The three central performances are clever and insightful, insinuating and textured. Pitt is especially good, sympathetic and magnetic as always; while Garrel and Green are tantalisingly mysterious. Bertolucci films it beautifully, interweaving classic film clips and references as well as flashes of black humour and honest sensuality. As it progresses all starts to get rather housebound--ingrown and yucky. But then Matthew, Isabelle and Theo are housebound, ingrown and yucky! These are thoughtless young people trying to find meaning in life ... and failing at every attempt.
There's a clever juxtaposition between this trio's aimless idealism indoors and the much more focussed anger outside. And in the way Matthew, Isabelle and Theo circle around each other, shifting liaisons and expanding each others' limits, Bertolucci and Adair (who based the script on his novel The Holy Innocents) touch on some intriguing ideas. But to call this a menage a trios is hugely misleading, because the film completely avoids the two links in the chain that might cause real controversy--namely homosexuality and incest. These are only hinted at flirtatiously, never dealt with at all. And this refusal to grapple with the issues on everyone's mind undermines the film's pretentious approach. Despite the gorgeous direction, it's like Bertolucci thinks he's making a brave, bold statement about idealism and sexuality, but then he chickens out and says nothing about either.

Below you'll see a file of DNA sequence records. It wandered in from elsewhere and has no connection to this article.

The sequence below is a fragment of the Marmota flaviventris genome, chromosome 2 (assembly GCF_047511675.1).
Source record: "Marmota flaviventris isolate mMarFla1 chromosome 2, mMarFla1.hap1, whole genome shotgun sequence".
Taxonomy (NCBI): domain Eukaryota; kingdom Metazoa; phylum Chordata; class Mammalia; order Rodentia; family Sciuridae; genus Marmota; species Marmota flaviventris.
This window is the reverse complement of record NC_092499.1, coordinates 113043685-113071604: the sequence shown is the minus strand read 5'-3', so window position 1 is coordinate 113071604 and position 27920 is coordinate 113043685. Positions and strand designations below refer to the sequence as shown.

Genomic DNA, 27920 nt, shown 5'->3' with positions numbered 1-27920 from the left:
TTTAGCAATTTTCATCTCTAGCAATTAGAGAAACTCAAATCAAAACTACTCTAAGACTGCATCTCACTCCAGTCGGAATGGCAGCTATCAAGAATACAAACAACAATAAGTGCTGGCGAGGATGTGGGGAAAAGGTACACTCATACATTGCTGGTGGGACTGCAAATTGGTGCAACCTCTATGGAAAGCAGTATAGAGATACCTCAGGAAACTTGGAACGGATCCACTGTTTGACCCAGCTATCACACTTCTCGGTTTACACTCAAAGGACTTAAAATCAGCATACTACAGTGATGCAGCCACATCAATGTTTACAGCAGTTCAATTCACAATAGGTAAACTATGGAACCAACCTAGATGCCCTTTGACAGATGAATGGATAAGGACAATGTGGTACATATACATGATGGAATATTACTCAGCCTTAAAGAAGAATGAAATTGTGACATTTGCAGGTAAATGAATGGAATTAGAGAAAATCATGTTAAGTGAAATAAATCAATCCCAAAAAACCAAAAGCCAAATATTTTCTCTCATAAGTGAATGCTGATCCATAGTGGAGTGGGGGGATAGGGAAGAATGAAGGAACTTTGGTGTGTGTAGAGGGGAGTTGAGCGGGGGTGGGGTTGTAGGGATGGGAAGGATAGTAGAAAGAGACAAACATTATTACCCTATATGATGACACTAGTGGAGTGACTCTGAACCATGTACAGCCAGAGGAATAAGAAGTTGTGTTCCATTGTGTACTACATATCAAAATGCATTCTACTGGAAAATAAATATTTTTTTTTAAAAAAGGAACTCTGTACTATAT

dir Bernardo Bertolucci|
scr Gilbert Adair
with Michael Pitt, Louis Garrel, Eva Green, Anna Chancellor, Robin Renucci, Florian Cadiou
release UK/US 6.Feb.04
Sibling rivalry: Pitt and Green bond ... while Garrel bathes.
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